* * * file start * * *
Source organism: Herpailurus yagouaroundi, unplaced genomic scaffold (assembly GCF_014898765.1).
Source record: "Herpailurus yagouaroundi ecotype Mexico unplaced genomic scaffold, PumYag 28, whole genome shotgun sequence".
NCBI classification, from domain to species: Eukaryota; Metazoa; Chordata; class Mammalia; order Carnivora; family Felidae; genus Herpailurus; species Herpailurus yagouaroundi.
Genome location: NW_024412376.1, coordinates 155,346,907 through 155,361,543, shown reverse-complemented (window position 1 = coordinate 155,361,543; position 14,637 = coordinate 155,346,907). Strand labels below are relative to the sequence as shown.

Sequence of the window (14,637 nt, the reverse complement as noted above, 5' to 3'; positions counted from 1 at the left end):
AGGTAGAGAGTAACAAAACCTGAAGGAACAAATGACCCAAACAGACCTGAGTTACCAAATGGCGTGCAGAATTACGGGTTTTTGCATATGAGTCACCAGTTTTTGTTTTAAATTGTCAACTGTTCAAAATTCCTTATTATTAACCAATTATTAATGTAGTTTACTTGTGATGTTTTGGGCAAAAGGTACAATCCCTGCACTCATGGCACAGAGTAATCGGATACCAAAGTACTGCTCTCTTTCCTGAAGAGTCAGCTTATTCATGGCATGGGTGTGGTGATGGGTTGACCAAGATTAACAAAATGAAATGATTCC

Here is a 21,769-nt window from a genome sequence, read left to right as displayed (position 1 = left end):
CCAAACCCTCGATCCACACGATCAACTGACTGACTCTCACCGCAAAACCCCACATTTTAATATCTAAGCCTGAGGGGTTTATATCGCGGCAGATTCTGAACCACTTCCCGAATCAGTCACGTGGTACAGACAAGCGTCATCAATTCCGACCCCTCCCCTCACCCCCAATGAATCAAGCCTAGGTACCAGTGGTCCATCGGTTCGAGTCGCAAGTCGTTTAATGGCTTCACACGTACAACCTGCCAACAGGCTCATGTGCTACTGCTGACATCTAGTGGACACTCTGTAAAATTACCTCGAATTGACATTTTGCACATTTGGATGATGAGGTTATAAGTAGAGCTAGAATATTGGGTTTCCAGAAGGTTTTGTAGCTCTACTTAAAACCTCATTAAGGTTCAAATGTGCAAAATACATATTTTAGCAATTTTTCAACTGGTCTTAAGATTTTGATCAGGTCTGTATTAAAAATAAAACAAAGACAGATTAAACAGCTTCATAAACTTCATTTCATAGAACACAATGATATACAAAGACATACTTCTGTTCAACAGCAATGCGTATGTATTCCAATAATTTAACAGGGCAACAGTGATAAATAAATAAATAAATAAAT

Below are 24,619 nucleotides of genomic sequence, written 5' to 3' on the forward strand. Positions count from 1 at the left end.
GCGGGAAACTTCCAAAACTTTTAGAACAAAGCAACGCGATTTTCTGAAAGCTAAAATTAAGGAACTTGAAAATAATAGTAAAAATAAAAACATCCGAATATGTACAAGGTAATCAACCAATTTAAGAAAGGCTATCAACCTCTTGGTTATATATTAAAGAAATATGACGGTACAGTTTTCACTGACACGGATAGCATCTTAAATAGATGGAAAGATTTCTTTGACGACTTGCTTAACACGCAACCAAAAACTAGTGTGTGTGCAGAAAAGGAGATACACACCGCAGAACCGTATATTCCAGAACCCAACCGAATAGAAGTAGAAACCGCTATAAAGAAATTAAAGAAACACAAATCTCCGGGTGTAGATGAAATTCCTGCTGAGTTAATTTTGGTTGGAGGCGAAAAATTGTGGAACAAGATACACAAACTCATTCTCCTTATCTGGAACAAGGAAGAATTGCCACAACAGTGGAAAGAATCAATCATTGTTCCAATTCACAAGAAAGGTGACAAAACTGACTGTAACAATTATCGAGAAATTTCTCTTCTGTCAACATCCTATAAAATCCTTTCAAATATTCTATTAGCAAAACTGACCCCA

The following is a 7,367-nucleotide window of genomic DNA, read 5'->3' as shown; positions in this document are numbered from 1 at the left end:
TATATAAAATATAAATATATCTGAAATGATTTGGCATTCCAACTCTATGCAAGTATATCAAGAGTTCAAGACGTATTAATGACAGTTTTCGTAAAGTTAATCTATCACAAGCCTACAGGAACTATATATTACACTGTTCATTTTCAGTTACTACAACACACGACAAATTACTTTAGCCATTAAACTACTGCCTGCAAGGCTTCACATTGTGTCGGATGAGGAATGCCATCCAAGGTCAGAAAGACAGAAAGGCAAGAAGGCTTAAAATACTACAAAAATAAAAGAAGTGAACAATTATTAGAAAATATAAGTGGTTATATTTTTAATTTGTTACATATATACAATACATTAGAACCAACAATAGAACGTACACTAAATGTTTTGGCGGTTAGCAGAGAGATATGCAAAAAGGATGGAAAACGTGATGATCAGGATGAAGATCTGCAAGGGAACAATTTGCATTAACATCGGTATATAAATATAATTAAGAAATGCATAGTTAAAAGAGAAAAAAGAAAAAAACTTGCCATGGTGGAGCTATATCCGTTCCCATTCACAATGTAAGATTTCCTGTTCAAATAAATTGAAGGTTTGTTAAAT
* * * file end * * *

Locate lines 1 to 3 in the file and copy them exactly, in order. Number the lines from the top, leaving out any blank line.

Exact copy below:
Source organism: Herpailurus yagouaroundi, unplaced genomic scaffold (assembly GCF_014898765.1).
Source record: "Herpailurus yagouaroundi ecotype Mexico unplaced genomic scaffold, PumYag 28, whole genome shotgun sequence".
NCBI classification, from domain to species: Eukaryota; Metazoa; Chordata; class Mammalia; order Carnivora; family Felidae; genus Herpailurus; species Herpailurus yagouaroundi.